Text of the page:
A church warden who started a sexual relationship with a gay lecturer as part of a gaslighting campaign aimed at being written into his will has been found guilty of his murder.
Benjamin Field, 28, secretly fed Peter Farquhar, 69, a diet of psychedelic drugs in his tea and chocolate in a bid to make him kill himself and get hold of his inheritance.
Oxford Crown Court heard lonely Mr Farquhar had believed the younger man was in love with him and they even exchanged vows during an official betrothal ceremony.
However Field also had a string of girlfriends and was in a sexual relationship with Mr Farquahr’s neighbour, spinster Ann Moore-Martin, who was 57 years his senior.
Field admitted to also gaslighting Miss Moore-Martin, writing messages on her mirrors purporting to be from God, in an attempt to be written into her will.
Prosecutors told Oxford Crown Court that Field targeted Miss Moore-Martin a few months after killing Mr Farquhar, but he was acquitted of her attempted murder.
Field’s co-accused, magician Martyn Smith, 32, was acquitted by the jury, who found him not guilty.
Over a two-year period, Field drugged the university lecturer and encouraged him to drink alcohol – a deadly combination that made him believe he was losing his mind.
It was all part of his plan to get the lecturer, who lived in the quaint village of Maids Moreton in Buckinghamshire, to commit suicide.
To convince him he was losing his mind, Field admitted perpetrating ‘gaslighting’ on Mr Faruqhar by moving things around in his home.
Field persuaded Mr Farquhar that he was doing ‘strange things’ such as putting a crystal glass in the freezer and deleting all the contacts in his phone.
He also told him he had smashed a prized framed picture, but Field’s diary entries showed he had recorded himself doing these things.
Mr Farquhar sought the help of specialist brain doctors as he thought he was losing his mind – though none of them could find out what was wrong with him.
Field told Mr Farquhar’s friends and neighbours that the retired lecturer had taken to drink, the jury heard.
In August 2015, he spiked him with the powerful psychedelic drug 2CB on the day of his book launch.
As Mr Farquhar prepared for a ceremony to celebrate the release of his third novel, A Wide Wide Sea, he found his head was beginning to swim.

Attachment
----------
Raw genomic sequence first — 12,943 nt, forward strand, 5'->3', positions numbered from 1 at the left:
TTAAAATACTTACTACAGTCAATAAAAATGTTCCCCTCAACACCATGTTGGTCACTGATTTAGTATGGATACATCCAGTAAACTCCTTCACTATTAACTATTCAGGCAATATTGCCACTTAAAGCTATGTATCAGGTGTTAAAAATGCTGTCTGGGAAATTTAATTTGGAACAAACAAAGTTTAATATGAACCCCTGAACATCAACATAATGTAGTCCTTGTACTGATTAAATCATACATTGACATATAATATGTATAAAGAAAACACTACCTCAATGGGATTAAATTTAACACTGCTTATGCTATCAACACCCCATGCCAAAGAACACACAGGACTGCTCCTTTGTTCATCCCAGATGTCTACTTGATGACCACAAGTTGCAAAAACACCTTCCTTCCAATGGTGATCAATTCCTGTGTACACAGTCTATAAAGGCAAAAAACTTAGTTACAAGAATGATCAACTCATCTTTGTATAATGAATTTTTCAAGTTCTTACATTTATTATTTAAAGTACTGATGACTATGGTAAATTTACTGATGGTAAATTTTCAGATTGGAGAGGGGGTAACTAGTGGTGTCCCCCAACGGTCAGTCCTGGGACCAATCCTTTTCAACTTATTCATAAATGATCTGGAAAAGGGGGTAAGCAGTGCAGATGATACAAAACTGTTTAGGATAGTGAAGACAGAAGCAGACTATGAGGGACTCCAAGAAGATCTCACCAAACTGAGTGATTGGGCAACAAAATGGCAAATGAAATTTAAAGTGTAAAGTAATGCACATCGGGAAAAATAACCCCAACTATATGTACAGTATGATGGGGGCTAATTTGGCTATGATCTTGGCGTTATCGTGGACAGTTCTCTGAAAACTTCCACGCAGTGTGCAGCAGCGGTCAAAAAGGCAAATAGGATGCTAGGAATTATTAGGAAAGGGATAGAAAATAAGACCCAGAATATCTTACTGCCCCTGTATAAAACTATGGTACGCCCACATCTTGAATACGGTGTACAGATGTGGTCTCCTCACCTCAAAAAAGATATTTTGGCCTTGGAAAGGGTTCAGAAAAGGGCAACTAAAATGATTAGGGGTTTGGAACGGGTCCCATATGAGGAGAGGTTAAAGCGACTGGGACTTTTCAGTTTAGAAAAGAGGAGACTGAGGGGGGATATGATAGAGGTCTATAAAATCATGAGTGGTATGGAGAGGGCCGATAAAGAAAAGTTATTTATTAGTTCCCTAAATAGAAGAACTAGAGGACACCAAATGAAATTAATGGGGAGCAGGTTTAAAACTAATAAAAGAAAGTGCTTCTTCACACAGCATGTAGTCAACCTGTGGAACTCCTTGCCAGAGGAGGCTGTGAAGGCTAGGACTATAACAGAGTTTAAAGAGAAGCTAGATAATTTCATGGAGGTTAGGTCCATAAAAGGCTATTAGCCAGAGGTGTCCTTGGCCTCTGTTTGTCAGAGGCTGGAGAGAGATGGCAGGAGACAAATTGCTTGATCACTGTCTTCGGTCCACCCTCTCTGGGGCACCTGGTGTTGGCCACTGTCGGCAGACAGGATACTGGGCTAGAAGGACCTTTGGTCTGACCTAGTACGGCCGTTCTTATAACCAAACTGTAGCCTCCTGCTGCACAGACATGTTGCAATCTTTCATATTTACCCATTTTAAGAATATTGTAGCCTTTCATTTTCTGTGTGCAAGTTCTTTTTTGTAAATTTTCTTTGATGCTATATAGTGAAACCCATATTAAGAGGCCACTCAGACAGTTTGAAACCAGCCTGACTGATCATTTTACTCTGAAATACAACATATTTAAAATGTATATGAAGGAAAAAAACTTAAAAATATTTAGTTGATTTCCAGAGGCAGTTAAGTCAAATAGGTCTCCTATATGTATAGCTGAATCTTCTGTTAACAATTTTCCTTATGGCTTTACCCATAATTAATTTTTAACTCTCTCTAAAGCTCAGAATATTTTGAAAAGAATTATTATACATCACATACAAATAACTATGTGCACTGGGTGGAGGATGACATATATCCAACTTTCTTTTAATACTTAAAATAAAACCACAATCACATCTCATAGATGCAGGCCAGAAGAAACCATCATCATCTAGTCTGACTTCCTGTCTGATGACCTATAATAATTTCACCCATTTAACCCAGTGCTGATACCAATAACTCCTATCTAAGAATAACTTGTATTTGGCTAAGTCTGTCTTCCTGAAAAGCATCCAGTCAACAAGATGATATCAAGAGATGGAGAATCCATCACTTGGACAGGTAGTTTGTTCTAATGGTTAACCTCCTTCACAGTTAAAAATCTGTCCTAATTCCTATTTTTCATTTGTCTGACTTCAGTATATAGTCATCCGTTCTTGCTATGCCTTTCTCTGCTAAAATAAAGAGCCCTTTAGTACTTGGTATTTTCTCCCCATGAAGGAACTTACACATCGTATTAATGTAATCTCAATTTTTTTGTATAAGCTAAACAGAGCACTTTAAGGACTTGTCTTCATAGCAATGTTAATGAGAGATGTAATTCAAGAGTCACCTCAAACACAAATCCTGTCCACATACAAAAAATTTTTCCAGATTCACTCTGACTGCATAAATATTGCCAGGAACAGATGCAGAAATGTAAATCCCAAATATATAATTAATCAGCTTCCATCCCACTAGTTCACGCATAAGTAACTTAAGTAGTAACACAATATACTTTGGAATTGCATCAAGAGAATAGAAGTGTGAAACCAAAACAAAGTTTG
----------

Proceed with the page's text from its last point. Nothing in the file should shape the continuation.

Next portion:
Those who met him at the book launch, the jury heard, watched on as he struggling to sign books or string a sentence together.
Field, playing the part of a concerned friend, told attendees that Mr Farquhar was becoming an alcoholic, and he was getting worse.
When he was found dead by his cleaner on October 26, 2016, slumped in a chair next to a bottle of whiskey, his death was put down to acute alcohol intoxication.
Field admitted being in relationships with Mr Farquhar and Miss Moore-Martin as part of his plot to get them to change their wills but denied involvement in their deaths.
Mr Farquhar, who was torn about his sexuality because of his religion, died in October 2015, while Miss Moore-Martin died in May 2017 from natural causes.
Prosecutors said Field had a ‘profound fascination in controlling and manipulating and humiliating and killing’.
The PhD student was a prolific writer, documenting his thoughts and activities in diaries and journals.
Field had also drawn up a ‘100 clients’ list, including his parents, grandparents and brother, which the prosecution said were future targets.
He denied murdering University of Buckingham lecturer Mr Farquhar and maintained he could have died from taking his usual dose of flurazepam and drinking whisky.
Following his death, Field inherited £20,000 moved his intentions on to Ms Moore-Martin, a devout Catholic who had never lived with a man or had children.
The former headmistress became a gushing schoolgirl when Field wood her with proclamations of love conveyed in letters and poems.
Field moved in with the 83-year-old and they began a sexual relationship, even snapped a picture of her performing a sex act on him as part of a blackmail plot.
The mental torture began when religious Ms Moore-Martin spotted messages, scrawled in felt pen, written on her mirrors which read ‘Ben needs prayer and he loves you’ and ‘All that you give him will be returned tenfold.’
She became full of zeal and excitedly told Field the messages were written by God, the jury heard, a sign she should make him a beneficiary of her will.
Ms Moore-Martin was so taken in by the deception that she contacted her solicitor and asked for her will to be changed to include Field.
The court heard the call set off an alarm bell for solicitor Diana Davis, as this was the second elderly pensioner to contact her asking to make Field a beneficiary.
Following the mental assault, Ms Moore-Martin’s health deteriorated and she was taken to hospital after suffering a seizure.
It was there that she mentioned to a friend that Ben had been giving her a powder to help her sleep, claiming it was ‘better than what the doctors had given me’.
Ms Moore-Martin’s niece, Anne-Marie Blake became aware of this and contacted the police, meaning Field was immediately barred from seeing Ms Moore-Martin.
Away from his toxic influence, Ms Moore-Martin came to realise the deceit which had been carried out on her, cut Field out of her will and gave interviews to the police about what had happened.
Two weeks later she died on May 11, 2017.
Benjamin Field showed no emotion as the jury forewoman returned the verdicts.
When his brother, who was on bail, was released from the dock he hugged his parents.
Mr Justice Sweeney adjourned sentencing against Field until a date to be fixed after ordering a pre-sentence psychiatric report. He was remanded into custody.
SOURCE: Daily Mail, Alexander Robertson